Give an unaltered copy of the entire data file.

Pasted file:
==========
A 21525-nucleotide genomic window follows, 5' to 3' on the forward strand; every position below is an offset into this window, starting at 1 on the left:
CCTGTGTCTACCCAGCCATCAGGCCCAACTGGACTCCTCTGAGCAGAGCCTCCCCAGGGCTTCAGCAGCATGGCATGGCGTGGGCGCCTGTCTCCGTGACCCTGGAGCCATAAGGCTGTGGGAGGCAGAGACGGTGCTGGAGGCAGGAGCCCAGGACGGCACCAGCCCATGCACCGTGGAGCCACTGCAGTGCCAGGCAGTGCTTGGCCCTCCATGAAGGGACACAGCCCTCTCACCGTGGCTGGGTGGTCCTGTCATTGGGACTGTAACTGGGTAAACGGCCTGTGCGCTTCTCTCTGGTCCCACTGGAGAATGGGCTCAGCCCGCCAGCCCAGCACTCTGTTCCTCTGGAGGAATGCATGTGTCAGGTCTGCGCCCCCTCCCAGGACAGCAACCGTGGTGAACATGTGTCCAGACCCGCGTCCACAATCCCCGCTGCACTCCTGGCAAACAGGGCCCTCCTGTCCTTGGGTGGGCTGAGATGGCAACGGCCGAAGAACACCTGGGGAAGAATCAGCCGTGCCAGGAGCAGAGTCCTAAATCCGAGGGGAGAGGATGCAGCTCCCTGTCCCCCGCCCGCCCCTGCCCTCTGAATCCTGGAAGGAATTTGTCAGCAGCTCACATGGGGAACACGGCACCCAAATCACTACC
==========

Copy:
A 21525-nucleotide genomic window follows, 5' to 3' on the forward strand; every position below is an offset into this window, starting at 1 on the left:
CCTGTGTCTACCCAGCCATCAGGCCCAACTGGACTCCTCTGAGCAGAGCCTCCCCAGGGCTTCAGCAGCATGGCATGGCGTGGGCGCCTGTCTCCGTGACCCTGGAGCCATAAGGCTGTGGGAGGCAGAGACGGTGCTGGAGGCAGGAGCCCAGGACGGCACCAGCCCATGCACCGTGGAGCCACTGCAGTGCCAGGCAGTGCTTGGCCCTCCATGAAGGGACACAGCCCTCTCACCGTGGCTGGGTGGTCCTGTCATTGGGACTGTAACTGGGTAAACGGCCTGTGCGCTTCTCTCTGGTCCCACTGGAGAATGGGCTCAGCCCGCCAGCCCAGCACTCTGTTCCTCTGGAGGAATGCATGTGTCAGGTCTGCGCCCCCTCCCAGGACAGCAACCGTGGTGAACATGTGTCCAGACCCGCGTCCACAATCCCCGCTGCACTCCTGGCAAACAGGGCCCTCCTGTCCTTGGGTGGGCTGAGATGGCAACGGCCGAAGAACACCTGGGGAAGAATCAGCCGTGCCAGGAGCAGAGTCCTAAATCCGAGGGGAGAGGATGCAGCTCCCTGTCCCCCGCCCGCCCCTGCCCTCTGAATCCTGGAAGGAATTTGTCAGCAGCTCACATGGGGAACACGGCACCCAAATCACTACC